Thanks to BJ Killeen (words) and Scott Killeen (pictures) for the latest from Dodger Stadium:
AMBER ALERT: Three Sister Missing
On a recent picnic outing to Dodgers Stadium (the top deck is always open), we noticed the temporary tent located at the entrance to the third-base field level that housed a Dodger gear store was missing. We heard they were going to make a new entrance that included a viewing area for the bullpen as well as a walkover to the outfield Pavillions. Seconds later, we were heartbroken when we realized the famous three sisters palm trees were MIA!
No one we spoke to seemed to know their fate. The landscapers are planting a lot of new palm trees on the top deck by the main Dodgers store, but the familiar bent lady was not among them. Driving around to get a closer look, we found two of the three missing girls, unceremoniously lying atop a trailer in the parking lot. What will happen to this famous Dodgers stadium landmark? Where is the third sister? How will we know they will be okay and returned to their place of prominence? Someone help us find the answers!
WiFi and In-Seat Service for the Masses
While the Dodgers organization has not confirmed this, rumors from a stadium tour guide related to stadium changes/upgrades include a robust WiFi system, along with Dodgers stadium-specific apps that will welcome you as you walk in, guide you to your seat via a smartphone GPS map! and allow you order food and have it delivered to your seat. The AT&T-supplied WiFi was less than impressive in its Beta test last season, so it was disabled until they could really make it work. The other apps and the food-ordering system will be Beta tests for the rest of the league, but don't look for it to happen before the 2016/2017 seasons.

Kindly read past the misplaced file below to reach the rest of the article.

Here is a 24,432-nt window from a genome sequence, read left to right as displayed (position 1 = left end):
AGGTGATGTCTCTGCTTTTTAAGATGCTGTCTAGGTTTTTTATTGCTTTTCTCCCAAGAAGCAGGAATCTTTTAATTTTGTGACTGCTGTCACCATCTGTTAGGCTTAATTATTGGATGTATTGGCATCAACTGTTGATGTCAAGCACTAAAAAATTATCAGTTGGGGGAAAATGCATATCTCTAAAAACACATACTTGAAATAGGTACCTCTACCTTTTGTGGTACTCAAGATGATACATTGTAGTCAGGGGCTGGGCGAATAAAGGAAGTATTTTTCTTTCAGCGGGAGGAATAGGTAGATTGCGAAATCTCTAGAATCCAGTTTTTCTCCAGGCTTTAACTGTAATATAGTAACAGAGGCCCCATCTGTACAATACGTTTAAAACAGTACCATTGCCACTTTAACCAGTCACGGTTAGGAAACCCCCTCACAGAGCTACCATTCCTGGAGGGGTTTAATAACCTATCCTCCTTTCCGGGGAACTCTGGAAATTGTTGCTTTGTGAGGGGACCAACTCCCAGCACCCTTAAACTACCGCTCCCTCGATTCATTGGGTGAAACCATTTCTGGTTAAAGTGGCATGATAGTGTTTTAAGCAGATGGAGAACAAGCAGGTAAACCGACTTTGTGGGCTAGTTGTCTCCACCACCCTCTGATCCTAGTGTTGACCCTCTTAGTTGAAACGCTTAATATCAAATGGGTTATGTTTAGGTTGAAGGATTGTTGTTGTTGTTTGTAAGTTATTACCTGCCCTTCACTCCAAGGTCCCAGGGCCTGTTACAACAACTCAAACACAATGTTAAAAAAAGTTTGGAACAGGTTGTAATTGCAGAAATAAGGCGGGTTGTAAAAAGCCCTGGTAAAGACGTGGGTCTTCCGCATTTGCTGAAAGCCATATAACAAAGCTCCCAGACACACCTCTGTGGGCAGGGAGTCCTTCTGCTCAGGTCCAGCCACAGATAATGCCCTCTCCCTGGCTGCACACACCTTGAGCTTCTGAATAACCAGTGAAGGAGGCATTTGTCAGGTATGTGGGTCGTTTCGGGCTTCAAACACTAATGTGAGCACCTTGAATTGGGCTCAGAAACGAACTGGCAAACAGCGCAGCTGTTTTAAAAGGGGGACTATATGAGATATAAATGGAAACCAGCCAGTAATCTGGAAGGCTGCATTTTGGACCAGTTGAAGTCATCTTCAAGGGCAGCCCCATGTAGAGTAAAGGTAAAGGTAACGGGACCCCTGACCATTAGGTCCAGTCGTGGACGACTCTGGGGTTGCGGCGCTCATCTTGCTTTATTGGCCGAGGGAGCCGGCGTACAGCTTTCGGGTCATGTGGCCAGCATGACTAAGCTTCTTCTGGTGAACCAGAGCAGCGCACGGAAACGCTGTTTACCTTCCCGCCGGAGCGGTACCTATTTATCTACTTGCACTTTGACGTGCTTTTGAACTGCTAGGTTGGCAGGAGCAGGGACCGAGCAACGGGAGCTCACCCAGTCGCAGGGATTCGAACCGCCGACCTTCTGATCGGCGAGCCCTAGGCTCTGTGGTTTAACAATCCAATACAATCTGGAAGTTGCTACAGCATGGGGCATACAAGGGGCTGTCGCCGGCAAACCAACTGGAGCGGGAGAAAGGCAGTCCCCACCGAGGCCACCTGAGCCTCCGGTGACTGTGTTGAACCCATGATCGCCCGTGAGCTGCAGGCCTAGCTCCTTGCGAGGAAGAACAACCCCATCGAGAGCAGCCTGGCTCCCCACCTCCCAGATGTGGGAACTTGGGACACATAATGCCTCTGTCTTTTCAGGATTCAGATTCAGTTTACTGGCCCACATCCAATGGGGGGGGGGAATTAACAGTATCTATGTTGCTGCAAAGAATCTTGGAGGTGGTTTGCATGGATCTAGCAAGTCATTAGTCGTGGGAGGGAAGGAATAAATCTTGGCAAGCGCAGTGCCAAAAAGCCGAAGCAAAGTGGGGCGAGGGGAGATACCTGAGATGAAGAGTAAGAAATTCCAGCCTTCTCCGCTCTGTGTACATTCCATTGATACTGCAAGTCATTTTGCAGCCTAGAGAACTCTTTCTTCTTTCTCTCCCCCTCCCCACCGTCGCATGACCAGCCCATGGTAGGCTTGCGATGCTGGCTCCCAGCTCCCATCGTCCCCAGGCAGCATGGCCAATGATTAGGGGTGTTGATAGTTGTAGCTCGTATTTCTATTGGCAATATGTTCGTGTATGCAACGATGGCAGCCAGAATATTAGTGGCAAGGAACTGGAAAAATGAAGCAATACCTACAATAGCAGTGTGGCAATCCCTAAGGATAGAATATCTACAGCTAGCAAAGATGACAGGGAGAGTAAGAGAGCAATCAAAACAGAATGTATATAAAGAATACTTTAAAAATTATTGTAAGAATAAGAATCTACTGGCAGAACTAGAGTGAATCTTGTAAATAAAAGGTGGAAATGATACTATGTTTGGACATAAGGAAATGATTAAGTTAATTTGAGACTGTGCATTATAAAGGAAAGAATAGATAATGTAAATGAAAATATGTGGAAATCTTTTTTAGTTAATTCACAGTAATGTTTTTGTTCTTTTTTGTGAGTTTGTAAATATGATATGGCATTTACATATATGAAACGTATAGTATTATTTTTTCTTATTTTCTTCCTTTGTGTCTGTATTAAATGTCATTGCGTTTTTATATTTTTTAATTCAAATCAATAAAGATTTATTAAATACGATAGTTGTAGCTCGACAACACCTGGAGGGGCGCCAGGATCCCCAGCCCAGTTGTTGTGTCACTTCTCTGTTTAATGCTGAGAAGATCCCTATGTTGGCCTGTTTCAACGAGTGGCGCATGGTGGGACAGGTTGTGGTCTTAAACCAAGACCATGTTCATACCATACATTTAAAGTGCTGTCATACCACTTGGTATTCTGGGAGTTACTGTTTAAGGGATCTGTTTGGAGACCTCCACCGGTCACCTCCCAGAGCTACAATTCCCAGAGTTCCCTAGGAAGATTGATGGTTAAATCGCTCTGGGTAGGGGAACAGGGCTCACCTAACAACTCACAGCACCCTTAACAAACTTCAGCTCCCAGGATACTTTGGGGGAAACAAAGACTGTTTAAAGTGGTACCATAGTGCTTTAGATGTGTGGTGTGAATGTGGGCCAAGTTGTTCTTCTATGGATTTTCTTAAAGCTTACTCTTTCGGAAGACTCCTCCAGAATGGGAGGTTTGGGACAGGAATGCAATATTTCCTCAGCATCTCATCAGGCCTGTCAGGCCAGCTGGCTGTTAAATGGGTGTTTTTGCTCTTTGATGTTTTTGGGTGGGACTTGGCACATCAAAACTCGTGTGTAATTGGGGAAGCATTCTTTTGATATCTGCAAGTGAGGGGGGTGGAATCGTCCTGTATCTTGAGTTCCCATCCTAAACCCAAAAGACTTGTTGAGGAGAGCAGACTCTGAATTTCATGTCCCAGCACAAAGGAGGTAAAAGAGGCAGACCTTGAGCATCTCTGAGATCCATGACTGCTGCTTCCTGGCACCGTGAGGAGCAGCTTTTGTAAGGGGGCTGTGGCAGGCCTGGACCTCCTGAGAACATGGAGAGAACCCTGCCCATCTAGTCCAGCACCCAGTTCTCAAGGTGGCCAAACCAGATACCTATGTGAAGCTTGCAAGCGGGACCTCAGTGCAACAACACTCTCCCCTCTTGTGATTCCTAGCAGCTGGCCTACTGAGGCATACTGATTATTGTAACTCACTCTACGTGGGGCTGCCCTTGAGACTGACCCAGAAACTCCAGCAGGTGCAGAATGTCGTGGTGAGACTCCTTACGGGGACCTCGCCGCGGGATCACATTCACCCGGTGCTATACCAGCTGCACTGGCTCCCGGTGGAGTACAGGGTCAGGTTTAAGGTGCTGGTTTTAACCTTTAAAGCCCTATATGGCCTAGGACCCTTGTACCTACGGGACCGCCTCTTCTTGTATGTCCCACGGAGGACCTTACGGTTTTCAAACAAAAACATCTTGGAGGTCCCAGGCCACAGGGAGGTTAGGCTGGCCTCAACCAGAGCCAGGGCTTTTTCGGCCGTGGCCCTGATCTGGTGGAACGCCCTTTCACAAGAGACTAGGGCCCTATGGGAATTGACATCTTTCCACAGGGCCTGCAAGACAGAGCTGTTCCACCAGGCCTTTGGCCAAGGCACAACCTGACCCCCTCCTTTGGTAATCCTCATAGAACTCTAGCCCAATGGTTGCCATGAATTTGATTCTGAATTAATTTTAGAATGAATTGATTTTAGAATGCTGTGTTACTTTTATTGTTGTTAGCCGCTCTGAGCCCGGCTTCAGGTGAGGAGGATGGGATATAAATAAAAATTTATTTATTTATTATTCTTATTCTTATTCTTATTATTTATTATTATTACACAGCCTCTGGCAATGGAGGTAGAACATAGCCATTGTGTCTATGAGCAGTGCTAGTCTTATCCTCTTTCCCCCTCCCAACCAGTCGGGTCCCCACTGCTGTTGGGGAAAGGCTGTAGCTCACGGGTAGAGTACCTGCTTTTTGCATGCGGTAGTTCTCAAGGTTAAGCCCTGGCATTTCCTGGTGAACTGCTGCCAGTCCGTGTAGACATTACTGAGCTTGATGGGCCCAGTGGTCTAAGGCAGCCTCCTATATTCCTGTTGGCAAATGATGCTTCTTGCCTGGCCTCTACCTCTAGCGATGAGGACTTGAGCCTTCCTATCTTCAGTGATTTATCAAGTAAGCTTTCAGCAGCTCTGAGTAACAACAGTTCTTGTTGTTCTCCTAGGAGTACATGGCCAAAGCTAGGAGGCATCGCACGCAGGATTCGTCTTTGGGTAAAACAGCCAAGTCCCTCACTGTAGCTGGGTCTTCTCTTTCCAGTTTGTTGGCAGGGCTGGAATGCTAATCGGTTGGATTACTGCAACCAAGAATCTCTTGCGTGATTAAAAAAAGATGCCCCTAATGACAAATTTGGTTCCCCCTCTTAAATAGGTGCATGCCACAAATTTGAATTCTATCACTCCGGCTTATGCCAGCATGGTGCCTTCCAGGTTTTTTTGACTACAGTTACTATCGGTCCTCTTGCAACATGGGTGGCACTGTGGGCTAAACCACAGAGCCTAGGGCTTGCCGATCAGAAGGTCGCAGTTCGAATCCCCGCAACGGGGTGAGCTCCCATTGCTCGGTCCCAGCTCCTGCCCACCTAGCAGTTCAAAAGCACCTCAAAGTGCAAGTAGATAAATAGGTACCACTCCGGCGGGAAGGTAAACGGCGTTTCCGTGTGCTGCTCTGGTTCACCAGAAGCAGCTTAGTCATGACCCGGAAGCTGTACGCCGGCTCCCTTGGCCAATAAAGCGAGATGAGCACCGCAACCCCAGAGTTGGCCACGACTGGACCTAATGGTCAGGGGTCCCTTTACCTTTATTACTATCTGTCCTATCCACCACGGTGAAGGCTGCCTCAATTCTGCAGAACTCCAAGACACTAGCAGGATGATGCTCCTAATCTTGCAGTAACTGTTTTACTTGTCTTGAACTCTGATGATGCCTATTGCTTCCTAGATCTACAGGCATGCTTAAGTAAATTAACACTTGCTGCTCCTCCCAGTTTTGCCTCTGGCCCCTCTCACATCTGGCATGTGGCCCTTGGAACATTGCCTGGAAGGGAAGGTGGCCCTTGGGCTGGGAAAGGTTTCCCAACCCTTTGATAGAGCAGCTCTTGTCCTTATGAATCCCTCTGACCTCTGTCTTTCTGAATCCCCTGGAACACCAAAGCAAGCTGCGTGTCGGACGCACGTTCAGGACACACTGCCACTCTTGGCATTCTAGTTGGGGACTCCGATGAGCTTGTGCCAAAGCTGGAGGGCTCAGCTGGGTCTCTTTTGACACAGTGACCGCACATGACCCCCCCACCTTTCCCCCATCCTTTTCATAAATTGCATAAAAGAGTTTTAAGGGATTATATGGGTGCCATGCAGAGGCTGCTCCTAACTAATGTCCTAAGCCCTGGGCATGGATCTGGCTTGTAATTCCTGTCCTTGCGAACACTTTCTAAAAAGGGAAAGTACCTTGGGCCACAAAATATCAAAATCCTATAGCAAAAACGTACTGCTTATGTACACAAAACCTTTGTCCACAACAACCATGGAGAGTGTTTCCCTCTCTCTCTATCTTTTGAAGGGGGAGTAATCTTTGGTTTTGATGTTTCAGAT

BJ also passes along this gem from the official website of Walter O'Malley:
"When the sun sets at Dodger Stadium, I am impressed first of all with the mountains because, at this time of year, they are fully defined. It makes me think of some of the great artists who did Western paintings — Frederic Remington, Charles Russell, Frank McCarthy, to name a few — because they must have been inspired by that.
"And then the cloud formations. At sunset, they turn pink. And as it continues, the closer you are to sunset, the clouds are still kind of gold. Farther away in center field and right field, you’re away from the sunset and the clouds are turning purple. So you think of an artist’s palette with various colors, and it just takes your breath away.
"Down on the field, a ballgame is just beginning. But the sunset becomes a major distraction because it’s so overwhelming it’s hard to take your eyes off it. And then the palm trees — there’s a group of palm trees on the hill behind left field — they are defined against the sky, and they are turning colors with the sunset. You can’t see that anywhere else in a ballpark."—Vin Scully (Los Angeles Times, August 21, 2003)